If you own real estate as an investment, whether rental properties, house flips, VRBOs, etc.*, it is critical that you own these properties in a way that protects your personal assets (home, car, retirement, and so on) from liability arising out of these rentals. Imagine the horror scenario where someone is injured on one of your rental properties, leaving them disabled and unable to work for the rest of their life. Owning rentals in your personal name puts all of your personal assets at risk to pay that injured Plaintiff’s medical bills, court judgments or settlements. Yes, there is insurance for this, but imagine the worst-case scenario: The Plaintiff is an injured child. Who knows how much personal money could be at stake for lifetime medical expenses, lost wages, and other damages multiplied times the child’s life expectancy? Your personal liability could very well outpace your insurance coverage.
Put differently, you could lose everything.
Traditionally, Texas real estate investors have protected against this type of catastrophic loss by owning rentals in a separate company outside their personal name. Corporations, partnerships, and certain types of trusts are all options, but the company type most favored by real estate investors is the limited liability company or “LLC”. The LLC is a flexible and easy to manage company structure that places a fictitious barrier between your personal assets and those of the LLC. With this wall in place, if someone is injured in a rental owned by the LLC, only those assets the LLC owns would be available to cover a Plaintiff’s expenses, judgments, etc. Your personal assets would be protected.
Now, what if you own LOTS of properties? Here is where things used to get messy. One the one hand, you could hold all your rentals in one traditional LLC. Your personal assets would be protected, but all the rentals would be lumped together. In the event of a lawsuit, a Plaintiff injured in one rental could go after ALL the other rentals to satisfy a judgment. That would be a nightmare. On the other hand, you could set up one LLC for each rental. From an asset protection standpoint this is certainly a step up, but managing multiple LLCs can get time consuming, cumbersome, and very expensive. Not ideal.
Herein lies the beauty of the “Series” LLC. The Series LLC is a twist on the traditional LLC model where you can put all of your rentals into one LLC, but segregate them from one another. The Series LLC is like all of your rentals living under one roof, but everybody has their own room (and a door that locks). Each rental would be owned by its individual series. If one series gets sued, the assets in other series aren’t at risk.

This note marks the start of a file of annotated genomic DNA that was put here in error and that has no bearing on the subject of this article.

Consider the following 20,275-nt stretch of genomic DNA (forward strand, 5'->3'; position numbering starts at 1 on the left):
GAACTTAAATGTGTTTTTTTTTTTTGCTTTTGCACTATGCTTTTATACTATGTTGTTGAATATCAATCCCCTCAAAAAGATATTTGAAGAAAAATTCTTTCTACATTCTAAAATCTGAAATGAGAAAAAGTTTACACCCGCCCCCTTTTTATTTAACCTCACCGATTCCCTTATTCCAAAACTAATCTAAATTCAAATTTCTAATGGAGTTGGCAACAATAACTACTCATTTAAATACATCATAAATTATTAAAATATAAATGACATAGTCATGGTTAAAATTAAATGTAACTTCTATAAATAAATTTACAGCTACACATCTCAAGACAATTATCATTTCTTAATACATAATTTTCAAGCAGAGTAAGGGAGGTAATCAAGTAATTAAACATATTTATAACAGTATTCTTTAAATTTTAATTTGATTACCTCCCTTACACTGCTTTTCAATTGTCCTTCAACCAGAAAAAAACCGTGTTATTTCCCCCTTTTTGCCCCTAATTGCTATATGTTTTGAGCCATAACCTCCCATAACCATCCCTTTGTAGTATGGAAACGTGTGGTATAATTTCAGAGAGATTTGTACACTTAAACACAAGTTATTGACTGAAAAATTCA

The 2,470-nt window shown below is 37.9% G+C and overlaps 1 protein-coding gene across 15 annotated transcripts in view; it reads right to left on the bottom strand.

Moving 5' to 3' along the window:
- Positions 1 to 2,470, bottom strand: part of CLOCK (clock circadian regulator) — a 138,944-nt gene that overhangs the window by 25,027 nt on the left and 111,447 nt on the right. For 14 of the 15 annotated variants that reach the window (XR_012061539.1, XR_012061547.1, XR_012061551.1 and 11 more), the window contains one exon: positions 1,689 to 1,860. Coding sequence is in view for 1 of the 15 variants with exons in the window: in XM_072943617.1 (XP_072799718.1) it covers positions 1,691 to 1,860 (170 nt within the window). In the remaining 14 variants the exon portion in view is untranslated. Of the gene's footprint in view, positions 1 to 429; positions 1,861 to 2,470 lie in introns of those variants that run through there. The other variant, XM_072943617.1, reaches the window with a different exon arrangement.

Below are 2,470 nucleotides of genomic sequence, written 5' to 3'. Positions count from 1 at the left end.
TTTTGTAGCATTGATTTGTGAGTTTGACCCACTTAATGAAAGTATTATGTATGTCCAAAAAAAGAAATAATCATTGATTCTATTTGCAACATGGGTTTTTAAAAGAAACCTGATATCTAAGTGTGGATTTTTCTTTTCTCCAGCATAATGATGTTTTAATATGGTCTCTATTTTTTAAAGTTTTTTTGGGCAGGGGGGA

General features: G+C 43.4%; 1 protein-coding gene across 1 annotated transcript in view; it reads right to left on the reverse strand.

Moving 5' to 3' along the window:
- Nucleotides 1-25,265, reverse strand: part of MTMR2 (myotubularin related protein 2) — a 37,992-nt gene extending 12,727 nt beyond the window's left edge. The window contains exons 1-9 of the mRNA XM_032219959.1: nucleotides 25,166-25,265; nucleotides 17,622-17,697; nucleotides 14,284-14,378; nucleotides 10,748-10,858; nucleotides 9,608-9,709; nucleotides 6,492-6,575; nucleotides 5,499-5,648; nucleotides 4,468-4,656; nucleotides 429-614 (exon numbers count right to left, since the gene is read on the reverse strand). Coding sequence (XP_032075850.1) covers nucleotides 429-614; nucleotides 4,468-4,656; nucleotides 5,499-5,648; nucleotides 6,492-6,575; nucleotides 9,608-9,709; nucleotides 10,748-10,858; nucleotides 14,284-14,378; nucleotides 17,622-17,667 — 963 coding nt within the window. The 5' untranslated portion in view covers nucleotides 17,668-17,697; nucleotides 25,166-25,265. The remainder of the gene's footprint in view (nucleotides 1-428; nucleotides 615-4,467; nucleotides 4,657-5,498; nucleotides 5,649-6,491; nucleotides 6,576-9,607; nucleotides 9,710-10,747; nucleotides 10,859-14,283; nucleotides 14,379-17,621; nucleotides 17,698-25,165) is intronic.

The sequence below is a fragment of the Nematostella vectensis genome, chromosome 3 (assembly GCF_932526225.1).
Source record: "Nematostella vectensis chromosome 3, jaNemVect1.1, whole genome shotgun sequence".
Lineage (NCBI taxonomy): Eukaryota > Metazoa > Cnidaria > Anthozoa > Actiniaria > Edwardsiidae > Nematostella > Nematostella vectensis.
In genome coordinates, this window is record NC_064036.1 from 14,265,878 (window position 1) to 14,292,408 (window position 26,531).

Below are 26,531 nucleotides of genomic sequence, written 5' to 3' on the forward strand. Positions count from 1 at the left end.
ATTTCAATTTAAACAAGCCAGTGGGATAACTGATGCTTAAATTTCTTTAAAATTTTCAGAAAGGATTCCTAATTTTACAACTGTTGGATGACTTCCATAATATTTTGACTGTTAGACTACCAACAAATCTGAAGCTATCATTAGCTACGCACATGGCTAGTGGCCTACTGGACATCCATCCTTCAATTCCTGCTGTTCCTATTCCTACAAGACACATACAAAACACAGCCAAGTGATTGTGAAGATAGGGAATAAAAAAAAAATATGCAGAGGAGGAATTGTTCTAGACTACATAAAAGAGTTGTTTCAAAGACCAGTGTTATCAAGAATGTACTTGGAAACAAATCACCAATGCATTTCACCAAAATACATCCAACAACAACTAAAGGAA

Personally, I LOVE this model for Texas real estate investors. With the Series LLC, not only can the Texas real estate investor own multiple properties within one Series LLC, but he or she can own them with different people within each series. Want to own a rental house with your wife? Put it in one series! Want to own a multi-family with your cousin? Put it in another series! Want to go halvsies on a storage business with a business partner? Put it in yet another series! Truly, the flexibility of this company structure is incredible.
A couple of caveats: First, this type of company structure is still very young; only 15 states recognize it and Texas just adopted it in 2009. States are slowly starting to catch on to the upside of using the Series structure, much like they did with traditional LLCs in the early 1990s. Second, because of its relative youth, there are also some unanswered questions that will be resolved over time (i.e. Can one series file bankruptcy without affecting the others?). Third, the formation and record keeping requirements on the Series structure are strict, so don’t go it alone. Work with your professionals for continuing advice on best practices and how to set this structure up properly. Doing it right isn’t super expensive and doing it wrong could cost you dearly.
Overall though, the future is bright for the Series LLC and it makes a great setup for the Texas real estate investor.
*We’ll use the term “rental” throughout this article for the sake of uniformity, but the same arrangement applies to different types of real estate investments.
The information contained in this article is provided by BOOK LAW FIRM and is provided for educational and informational purposes only and should not be construed as legal advice or as an offer to perform legal services on any subject matter.